But introverts seem to think more carefully than extroverts […] Extroverts are more likely to take a quick-and-dirty approach to problem-solving, trading accuracy for speed, making increasing numbers of mistakes as they go, and abandoning ship altogether when the problem seems too difficult or frustrating. Introverts think before they act, digest information thoroughly, stay on task longer, give up less easily, and work more accurately. Introverts and extroverts also direct their attention differently: if you leave them on their own devices, the introverts tend to sit around wondering about things, imagining things, recalling events from their past, and making plans for the future. The extroverts are more likely to focus on what’s happening around them. It’s as if extroverts are seeing "what is" while their introverted peers are asking "what if"."

Pentru a-și susţine ideile, Susan Cain alege și exemplele din viaţa realã, interesante și amuzante.

"Before he created the Apple PC, Woz designed calculators at Hewlett-Packard, a job he loved in part because HP made it so easy to chat with others. Every day at 10:00 am and 2:00 pm management wheeled in donuts and coffee, and people would socialize and swap ideas. What set these interactions apart was how low-key and relaxed they were. In iWoz, he recalls HP as a meritocracy where it didn’t matter what you looked like, where there was no premium on playing social games, and where no one pushed him from his beloved engineering work into management. That was what collaboration meant for Woz: the ability to share a donut and a brainwave with his laid-back, nonjudgmental, poorly dressed colleagues –who minded not a whit when he disappeared into his cubicle to get the real work done."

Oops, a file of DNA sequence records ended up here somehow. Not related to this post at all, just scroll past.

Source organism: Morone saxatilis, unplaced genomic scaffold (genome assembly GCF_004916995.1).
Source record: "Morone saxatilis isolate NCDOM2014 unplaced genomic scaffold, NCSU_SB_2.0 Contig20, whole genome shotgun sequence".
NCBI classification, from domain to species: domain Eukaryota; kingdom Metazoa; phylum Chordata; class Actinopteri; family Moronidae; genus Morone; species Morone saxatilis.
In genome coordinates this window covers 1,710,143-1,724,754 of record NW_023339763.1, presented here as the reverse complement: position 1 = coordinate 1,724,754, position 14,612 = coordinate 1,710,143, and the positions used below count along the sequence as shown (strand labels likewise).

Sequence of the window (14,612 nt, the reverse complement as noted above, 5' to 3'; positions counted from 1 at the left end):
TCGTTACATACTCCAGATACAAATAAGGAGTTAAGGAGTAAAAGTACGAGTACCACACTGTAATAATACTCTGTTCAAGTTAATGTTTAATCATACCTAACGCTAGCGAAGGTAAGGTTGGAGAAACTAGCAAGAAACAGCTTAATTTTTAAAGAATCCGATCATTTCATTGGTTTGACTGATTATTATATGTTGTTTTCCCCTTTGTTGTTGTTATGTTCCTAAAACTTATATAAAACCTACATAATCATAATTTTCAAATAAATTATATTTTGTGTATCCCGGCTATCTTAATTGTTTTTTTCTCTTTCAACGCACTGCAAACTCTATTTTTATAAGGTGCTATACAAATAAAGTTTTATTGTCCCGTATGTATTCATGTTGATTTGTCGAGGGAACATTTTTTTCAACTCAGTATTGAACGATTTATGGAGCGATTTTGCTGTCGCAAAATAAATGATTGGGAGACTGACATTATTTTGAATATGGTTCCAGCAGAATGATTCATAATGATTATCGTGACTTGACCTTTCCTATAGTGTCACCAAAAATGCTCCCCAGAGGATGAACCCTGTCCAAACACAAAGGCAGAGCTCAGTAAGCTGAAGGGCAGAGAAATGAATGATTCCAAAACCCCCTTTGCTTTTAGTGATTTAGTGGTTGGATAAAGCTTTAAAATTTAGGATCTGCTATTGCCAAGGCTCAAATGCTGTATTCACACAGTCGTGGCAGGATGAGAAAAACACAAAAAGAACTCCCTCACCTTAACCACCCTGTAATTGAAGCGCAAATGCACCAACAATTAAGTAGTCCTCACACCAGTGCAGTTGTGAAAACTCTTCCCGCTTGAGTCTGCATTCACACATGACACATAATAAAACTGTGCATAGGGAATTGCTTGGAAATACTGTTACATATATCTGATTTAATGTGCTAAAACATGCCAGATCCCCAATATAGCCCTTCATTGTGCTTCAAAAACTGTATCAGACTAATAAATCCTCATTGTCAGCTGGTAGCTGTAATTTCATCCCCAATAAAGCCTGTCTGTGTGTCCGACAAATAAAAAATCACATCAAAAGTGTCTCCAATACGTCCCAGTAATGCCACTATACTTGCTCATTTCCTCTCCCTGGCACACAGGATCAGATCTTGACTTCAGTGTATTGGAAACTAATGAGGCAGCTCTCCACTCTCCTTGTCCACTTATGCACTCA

Soluţia propusã de Susan Cain este o înţelegere a specificului fiecãrui stil de muncã și de a forma echipe în care individul nu este obligat sã se conformeze la niște standarde și așteptãri gata stabilite, ci unde sunt puse în valoare calitãţile fiecãruia pentru a lucra împreunã în atingerea unui scop comun, pentru a obţine rezultatele necesare. Eu sunt o adeptã înfocatã a principiului cã, în loc sã ne chinuim cu toţii sã fim mediocri într-un domeniu (de ex. sã învãţãm sã fim lideri, deși nu avem nici o înclinaţie înspre a coordona și influenţa oamenii, doar pentru cã leadership-ul a devenit o valoare obligatorie în ziua de azi), mai bine investim în aptitudinile pe care le avem pentru a deveni excelenţi. O bunã repartizare a responsabilitãţilor în comunitate, societate, organizaţie, instituţie face ca aceste aptitudini sã vinã sã se completeze și sã formeze un tot armonios unde fiecare își aduce propria contribuţie, în deplin respect pentru individualitatea membrilor.

"We tend to forget that there’s nothing sacrosanct about learning in large group classrooms, and that we organize students this way not because it’s the best way to learn but because it’s cost-efficient, and what else would we do with our children while the grown-ups are at work? If your child prefers to work autonomously and socialize one-on-one, there’s nothing wrong with her; she just happens not to fit the prevailing model. The purpose of school should be to prepare kids for the rest of their lives, but too often what kids need to be prepared for is surviving the school day itself."